5 Ways To Cut Your 2019 Tax Bill Now

5 Ways To Cut Your 2019 Tax Bill Now

Congrats. You filed your 2018 tax return. But don’t stuff it in a file cabinet just yet. Instead, look it over to uncover steps you can take right now to lower your 2019 tax bill. The IRS revised the withholding table early in 2018 which resulted in less withholding for most taxpayers and consequently smaller refunds or even balances due at tax time. Check to see if you may need additional withholdings from your paycheck. The IRS calculator can help you with that. Use IRS Form W-4 to indicate any additional amount you want to be withheld. A W-2 tax form highlighting wages that have been subject to Social Security and Medicare taxation.

Evaluate your filing status

Choosing your filing status is generally a straight forward decision, but it can pay to compare the filing statuses you are eligible for each year.

A married couple can file jointly or separately, but in most cases filing separately is unlikely to decrease the overall tax bill.If, however, one spouse has substantial unreimbursed medical expenses, filing separately will lower their adjusted gross income and allow the spouse with significant unreimbursed medical expenses to obtain a higher deduction amount.

Maximize chances for pre-tax dollars

Maximizing the use of pre-tax dollars is a smart way to lower your 2019 tax burden. Ask your human resources department about any your pre-tax employee benefits. Those might include health and/or dependent care flexible spending accounts, commuter benefits; a Section 125 premium-only insurance plan, and a health savings account (HSA).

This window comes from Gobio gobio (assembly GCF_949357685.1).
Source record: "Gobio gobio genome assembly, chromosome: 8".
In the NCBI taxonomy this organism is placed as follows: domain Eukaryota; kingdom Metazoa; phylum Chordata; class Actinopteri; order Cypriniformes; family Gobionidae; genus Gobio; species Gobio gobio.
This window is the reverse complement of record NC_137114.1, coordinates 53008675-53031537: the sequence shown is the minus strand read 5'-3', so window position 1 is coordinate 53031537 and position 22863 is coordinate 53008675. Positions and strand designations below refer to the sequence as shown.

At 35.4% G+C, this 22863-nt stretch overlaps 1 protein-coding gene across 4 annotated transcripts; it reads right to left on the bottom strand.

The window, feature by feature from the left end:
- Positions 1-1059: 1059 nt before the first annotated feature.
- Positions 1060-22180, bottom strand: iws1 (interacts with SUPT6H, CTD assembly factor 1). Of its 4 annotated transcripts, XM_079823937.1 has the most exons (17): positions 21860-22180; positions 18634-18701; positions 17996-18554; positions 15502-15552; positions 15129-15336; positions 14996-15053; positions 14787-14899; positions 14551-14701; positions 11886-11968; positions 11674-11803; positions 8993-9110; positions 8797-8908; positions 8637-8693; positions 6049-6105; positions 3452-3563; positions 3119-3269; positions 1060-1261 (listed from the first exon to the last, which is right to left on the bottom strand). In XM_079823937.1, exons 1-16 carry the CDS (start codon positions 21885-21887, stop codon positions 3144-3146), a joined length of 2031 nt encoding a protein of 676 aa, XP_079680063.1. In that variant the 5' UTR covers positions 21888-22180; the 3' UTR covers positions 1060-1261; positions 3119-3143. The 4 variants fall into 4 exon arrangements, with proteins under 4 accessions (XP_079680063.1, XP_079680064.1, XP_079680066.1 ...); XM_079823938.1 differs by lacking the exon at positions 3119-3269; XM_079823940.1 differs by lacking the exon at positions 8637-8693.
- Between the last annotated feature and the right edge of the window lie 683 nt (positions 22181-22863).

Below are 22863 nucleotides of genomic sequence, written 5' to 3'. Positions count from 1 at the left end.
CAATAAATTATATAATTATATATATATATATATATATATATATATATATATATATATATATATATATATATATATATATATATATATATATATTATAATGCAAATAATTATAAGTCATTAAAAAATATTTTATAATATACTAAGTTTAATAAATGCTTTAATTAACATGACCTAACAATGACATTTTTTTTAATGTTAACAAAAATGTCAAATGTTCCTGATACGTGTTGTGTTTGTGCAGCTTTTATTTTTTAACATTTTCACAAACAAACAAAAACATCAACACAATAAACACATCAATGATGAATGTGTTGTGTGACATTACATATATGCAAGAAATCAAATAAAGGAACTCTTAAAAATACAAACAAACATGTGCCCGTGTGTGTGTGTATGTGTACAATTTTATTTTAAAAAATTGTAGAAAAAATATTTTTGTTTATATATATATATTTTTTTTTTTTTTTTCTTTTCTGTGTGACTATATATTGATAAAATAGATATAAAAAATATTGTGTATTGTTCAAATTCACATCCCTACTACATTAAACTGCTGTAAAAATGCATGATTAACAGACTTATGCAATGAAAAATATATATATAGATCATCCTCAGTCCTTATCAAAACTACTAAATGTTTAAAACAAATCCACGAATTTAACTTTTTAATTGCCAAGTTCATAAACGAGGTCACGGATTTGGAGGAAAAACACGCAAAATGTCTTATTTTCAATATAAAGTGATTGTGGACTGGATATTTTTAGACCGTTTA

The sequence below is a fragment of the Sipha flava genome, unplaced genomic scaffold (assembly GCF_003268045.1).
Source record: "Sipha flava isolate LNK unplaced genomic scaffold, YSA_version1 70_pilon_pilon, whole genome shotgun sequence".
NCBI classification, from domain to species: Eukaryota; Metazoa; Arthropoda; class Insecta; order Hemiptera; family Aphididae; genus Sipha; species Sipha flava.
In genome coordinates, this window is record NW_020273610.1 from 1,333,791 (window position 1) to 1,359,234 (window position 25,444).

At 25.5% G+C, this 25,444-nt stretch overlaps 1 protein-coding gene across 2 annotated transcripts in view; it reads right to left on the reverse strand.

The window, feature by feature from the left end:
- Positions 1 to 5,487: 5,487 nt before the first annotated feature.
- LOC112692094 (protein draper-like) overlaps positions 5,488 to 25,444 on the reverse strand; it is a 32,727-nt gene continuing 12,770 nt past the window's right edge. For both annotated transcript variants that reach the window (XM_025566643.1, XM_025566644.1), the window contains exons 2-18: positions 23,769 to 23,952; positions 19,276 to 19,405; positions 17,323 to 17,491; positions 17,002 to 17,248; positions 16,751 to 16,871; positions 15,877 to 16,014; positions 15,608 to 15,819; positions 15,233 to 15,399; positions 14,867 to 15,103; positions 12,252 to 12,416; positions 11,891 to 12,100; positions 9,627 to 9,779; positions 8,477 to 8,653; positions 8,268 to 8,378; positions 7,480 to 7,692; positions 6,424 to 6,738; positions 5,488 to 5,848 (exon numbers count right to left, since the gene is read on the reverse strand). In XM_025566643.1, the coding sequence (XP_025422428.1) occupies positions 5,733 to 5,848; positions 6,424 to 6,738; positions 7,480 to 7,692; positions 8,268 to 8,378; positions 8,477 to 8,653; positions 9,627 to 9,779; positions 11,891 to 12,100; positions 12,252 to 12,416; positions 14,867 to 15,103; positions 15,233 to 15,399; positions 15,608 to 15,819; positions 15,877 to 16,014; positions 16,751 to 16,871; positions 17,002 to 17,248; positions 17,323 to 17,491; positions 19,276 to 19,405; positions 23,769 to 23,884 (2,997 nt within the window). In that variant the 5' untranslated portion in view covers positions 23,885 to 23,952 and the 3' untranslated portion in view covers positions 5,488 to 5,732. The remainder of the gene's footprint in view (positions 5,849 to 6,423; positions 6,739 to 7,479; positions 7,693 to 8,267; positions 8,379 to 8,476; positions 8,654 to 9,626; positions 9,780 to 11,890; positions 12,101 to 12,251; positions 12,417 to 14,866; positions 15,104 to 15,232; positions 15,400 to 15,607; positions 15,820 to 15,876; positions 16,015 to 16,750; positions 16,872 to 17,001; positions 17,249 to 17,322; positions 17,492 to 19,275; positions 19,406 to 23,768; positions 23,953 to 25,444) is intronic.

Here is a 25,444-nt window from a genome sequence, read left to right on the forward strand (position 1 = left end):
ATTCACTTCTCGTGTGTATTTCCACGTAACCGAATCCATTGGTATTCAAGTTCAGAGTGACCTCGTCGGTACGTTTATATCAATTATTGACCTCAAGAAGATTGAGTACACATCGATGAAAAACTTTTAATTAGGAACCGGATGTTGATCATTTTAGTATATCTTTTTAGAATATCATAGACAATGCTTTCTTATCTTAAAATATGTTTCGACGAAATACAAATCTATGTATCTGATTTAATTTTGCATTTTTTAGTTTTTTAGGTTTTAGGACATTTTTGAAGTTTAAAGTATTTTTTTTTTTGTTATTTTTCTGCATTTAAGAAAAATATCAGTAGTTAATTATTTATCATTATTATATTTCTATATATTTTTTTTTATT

Maximize chances to defer income

Maximize how much you contribute to your employer-sponsored retirement plan. Employees who participate in 401(k), 403(b), most 457 plans, and the federal government’s Thrift Savings Plan can contribute $19,000 this year. Plus, those aged 50 and older can contribute an additional $6,000 to their retirement plan.Once you maximize your 401(k), consider funding your IRA. There are income limitations if you are a participant in a 401(k) and want to do an IRA but the limits are getting higher.

Review investments for tax efficiency

Search for ways to harvest tax losses to offset any gains you may have recognized or will recognize during 2019. Tax loss harvesting, for example, is the practice of selling a security that has experienced a loss as a way to offset taxes on both gains and income. When harvesting tax losses, be sure to keep in mind the wash-sale rules when buying back into the market.

According to the Securities and Exchange Commission, a wash sale occurs when you sell or trade securities at a loss and within 30 days before or after the sale you buy substantially identical securities. Internal Revenue Service rules prohibit you from deducting losses related to wash sales.

Control what you can

If you are under the standard deduction threshold because of the new $10,000 cap on state and local tax (SALT) deductions should focus on what they can control. Since charitable deductions are fully controllable, bunching your charitable contributions into a single year, rather than contributing smaller sums over several years, may put you over the new standard deduction hurdle. For 2019, the standard deduction amounts are $12,200 for individuals, $18,350 for heads of household, and $24,400 for married couples filing jointly and surviving spouses.

If you have any questions on how we can help you reduce your 2019 tax bill, click here to speak with one of our tax professionals.

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